Wearing your heart on your sleeve

The power of sensitivity

Being+sensitive%2C+or+%E2%80%9Cwearing+your+heart+on+your+sleeve%E2%80%9D+is+often+viewed+in+a+negative+light.+The+Sidekick+staff+writer+Maya+Palavali+shares+the+importance+of+freely+expressing+your+emotions.+

Rachel Chang

Being sensitive, or “wearing your heart on your sleeve” is often viewed in a negative light. The Sidekick staff writer Maya Palavali shares the importance of freely expressing your emotions.

Maya Palavali, Staff Writer

One fun fact about me is that I am a sucker for romance novels.

Something about finding the love of your life through a whirlwind of events has always been appealing to me. By the end of each story, I’m usually in tears, thinking about the love for days after.

I’ve learned to hide this from the people around me. Instead of letting my tears flow, I instead suppress my sniffles through coughs, refusing to show my emotions to anyone.

I’ve always been a sensitive person. However, as the years go by, there has become a negative connotation associated with the term. By the end of elementary school, I swore to never cry in front of anyone.

That’s the unfortunate reality for everyone. 

We’ve been taught that being sensitive is weak and a burden. The term “wearing your heart on your sleeve” is now synonymous with being foolish. 

If we express discomfort about anything, we’re told by our peers to “stop acting so sensitive.” Even one instance of expressing your emotions can label anyone as “sensitive,” making people feel as if they have to walk on eggshells around them.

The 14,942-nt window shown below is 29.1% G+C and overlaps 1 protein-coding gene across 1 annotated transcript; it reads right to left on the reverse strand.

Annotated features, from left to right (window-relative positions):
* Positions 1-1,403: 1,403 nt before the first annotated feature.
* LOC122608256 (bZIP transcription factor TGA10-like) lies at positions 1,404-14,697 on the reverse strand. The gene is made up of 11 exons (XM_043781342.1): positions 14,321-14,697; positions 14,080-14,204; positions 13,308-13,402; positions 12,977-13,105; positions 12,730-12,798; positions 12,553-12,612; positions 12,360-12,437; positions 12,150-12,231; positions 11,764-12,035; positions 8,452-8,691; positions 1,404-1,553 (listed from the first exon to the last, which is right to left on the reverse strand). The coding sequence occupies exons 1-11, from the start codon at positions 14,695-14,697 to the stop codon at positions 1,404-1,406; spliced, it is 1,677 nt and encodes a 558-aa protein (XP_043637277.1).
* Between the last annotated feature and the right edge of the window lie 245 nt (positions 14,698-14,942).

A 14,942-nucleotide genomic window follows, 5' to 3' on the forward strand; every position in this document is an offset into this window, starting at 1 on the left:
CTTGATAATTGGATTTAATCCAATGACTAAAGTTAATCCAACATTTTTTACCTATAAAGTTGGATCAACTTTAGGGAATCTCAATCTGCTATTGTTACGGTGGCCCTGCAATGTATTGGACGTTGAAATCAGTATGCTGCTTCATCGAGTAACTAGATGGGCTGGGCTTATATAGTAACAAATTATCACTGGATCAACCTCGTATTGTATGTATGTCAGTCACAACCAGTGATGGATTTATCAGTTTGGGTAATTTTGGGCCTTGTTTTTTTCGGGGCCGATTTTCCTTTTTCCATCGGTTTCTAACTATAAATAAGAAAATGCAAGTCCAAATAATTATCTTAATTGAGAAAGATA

Sensitivity is seen as unhealthy. Crying is only appropriate when a tragic event has occurred; any other time is considered as encouraging negative emotions and is ‘abnormal.’ 

However, the opposite is true. According to the Harvard Medical School, crying induces endorphins that ease emotional and physical pain. It also eases stress and even helps with healthy attachments with the people around you. 

All of these health benefits come from expressing what we already have.

We all have emotions stored inside of us. The difference is the threshold that we hold emotions in us. Whether it be your parents, your friends, your teachers, your school or even yourself, we all process and experience emotions differently.

To show emotion is to admit to being sensitive. There are so many benefits to expressing emotions. It’s your decision to work on understanding how you experience emotions. 

If you realize that you aren’t as sensitive as the people around you, that’s completely normal and OK. It’s not your job to feel as deeply as anyone else. However, it is important to educate yourself on how to communicate with more sensitive people. Try to put yourself in their shoes; it’ll improve your relationship so much if you put in the effort to understand them.

If you find out that you’re sensitive and experience emotions more than you’ve seen people around you, there’s no reason to worry.

You have to realize that being sensitive is a superpower.”

— Maya Palavali

You’re able to see the world empathetically and connect to everything around.

It’s our job to confront our perspective on the topic of being sensitive.

Being sensitive doesn’t mean that someone is weak.

Being sensitive doesn’t mean that a person cannot handle hard subjects.

Being sensitive doesn’t mean that they’re prone to crying in every single situation. 

Being sensitive doesn’t mean a person is any lesser.

Wear your heart on your sleeve proudly.

Let yourself have emotional attachments to your loved ones, even if it ends in heartbreak. Let yourself express your emotions without feeling self-conscious. Let yourself cry, even if it’s because of a sad dog video you saw on TikTok. Let yourself live your life in color.

So, what do you say? Would you like to join me in a rom-com marathon, complete with tissues and blankets?

Follow Maya Palavali (@mvpalovalley) and @CHSCampusNews on Twitter.